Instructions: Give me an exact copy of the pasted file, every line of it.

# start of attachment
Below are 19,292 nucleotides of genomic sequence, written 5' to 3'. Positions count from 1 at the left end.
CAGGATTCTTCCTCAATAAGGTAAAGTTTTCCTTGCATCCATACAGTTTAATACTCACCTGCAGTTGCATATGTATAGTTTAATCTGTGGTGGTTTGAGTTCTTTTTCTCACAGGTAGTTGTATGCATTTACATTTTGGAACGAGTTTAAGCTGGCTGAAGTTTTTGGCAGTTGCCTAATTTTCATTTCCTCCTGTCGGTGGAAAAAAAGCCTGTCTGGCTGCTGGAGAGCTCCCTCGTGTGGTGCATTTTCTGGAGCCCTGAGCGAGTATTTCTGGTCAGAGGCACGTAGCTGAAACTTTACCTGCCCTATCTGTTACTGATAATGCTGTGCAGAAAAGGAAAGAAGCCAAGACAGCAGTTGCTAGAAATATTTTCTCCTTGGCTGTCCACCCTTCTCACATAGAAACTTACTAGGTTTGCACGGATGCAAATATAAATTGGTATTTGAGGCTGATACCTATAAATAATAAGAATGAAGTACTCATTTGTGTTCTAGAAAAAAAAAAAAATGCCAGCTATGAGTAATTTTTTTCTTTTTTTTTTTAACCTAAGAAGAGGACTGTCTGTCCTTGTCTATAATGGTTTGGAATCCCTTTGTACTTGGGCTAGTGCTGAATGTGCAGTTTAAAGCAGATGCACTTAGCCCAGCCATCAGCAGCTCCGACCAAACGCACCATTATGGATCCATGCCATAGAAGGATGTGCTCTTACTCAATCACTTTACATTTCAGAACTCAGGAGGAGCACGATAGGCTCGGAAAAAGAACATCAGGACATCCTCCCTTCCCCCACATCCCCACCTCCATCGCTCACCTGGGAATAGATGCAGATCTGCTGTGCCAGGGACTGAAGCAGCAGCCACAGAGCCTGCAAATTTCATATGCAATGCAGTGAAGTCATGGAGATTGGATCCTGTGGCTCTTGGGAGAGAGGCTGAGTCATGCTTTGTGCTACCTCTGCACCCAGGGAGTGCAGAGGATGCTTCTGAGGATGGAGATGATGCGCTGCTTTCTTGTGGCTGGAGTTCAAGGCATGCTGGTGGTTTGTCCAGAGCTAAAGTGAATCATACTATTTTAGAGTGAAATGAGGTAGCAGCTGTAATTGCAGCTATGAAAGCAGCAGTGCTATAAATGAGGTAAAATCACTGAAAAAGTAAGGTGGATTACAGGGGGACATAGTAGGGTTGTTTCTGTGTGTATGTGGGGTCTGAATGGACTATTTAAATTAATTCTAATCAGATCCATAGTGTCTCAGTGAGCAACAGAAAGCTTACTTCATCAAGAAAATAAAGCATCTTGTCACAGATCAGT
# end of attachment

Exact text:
Below are 19,292 nucleotides of genomic sequence, written 5' to 3'. Positions count from 1 at the left end.
CAGGATTCTTCCTCAATAAGGTAAAGTTTTCCTTGCATCCATACAGTTTAATACTCACCTGCAGTTGCATATGTATAGTTTAATCTGTGGTGGTTTGAGTTCTTTTTCTCACAGGTAGTTGTATGCATTTACATTTTGGAACGAGTTTAAGCTGGCTGAAGTTTTTGGCAGTTGCCTAATTTTCATTTCCTCCTGTCGGTGGAAAAAAAGCCTGTCTGGCTGCTGGAGAGCTCCCTCGTGTGGTGCATTTTCTGGAGCCCTGAGCGAGTATTTCTGGTCAGAGGCACGTAGCTGAAACTTTACCTGCCCTATCTGTTACTGATAATGCTGTGCAGAAAAGGAAAGAAGCCAAGACAGCAGTTGCTAGAAATATTTTCTCCTTGGCTGTCCACCCTTCTCACATAGAAACTTACTAGGTTTGCACGGATGCAAATATAAATTGGTATTTGAGGCTGATACCTATAAATAATAAGAATGAAGTACTCATTTGTGTTCTAGAAAAAAAAAAAAATGCCAGCTATGAGTAATTTTTTTCTTTTTTTTTTTAACCTAAGAAGAGGACTGTCTGTCCTTGTCTATAATGGTTTGGAATCCCTTTGTACTTGGGCTAGTGCTGAATGTGCAGTTTAAAGCAGATGCACTTAGCCCAGCCATCAGCAGCTCCGACCAAACGCACCATTATGGATCCATGCCATAGAAGGATGTGCTCTTACTCAATCACTTTACATTTCAGAACTCAGGAGGAGCACGATAGGCTCGGAAAAAGAACATCAGGACATCCTCCCTTCCCCCACATCCCCACCTCCATCGCTCACCTGGGAATAGATGCAGATCTGCTGTGCCAGGGACTGAAGCAGCAGCCACAGAGCCTGCAAATTTCATATGCAATGCAGTGAAGTCATGGAGATTGGATCCTGTGGCTCTTGGGAGAGAGGCTGAGTCATGCTTTGTGCTACCTCTGCACCCAGGGAGTGCAGAGGATGCTTCTGAGGATGGAGATGATGCGCTGCTTTCTTGTGGCTGGAGTTCAAGGCATGCTGGTGGTTTGTCCAGAGCTAAAGTGAATCATACTATTTTAGAGTGAAATGAGGTAGCAGCTGTAATTGCAGCTATGAAAGCAGCAGTGCTATAAATGAGGTAAAATCACTGAAAAAGTAAGGTGGATTACAGGGGGACATAGTAGGGTTGTTTCTGTGTGTATGTGGGGTCTGAATGGACTATTTAAATTAATTCTAATCAGATCCATAGTGTCTCAGTGAGCAACAGAAAGCTTACTTCATCAAGAAAATAAAGCATCTTGTCACAGATCAGT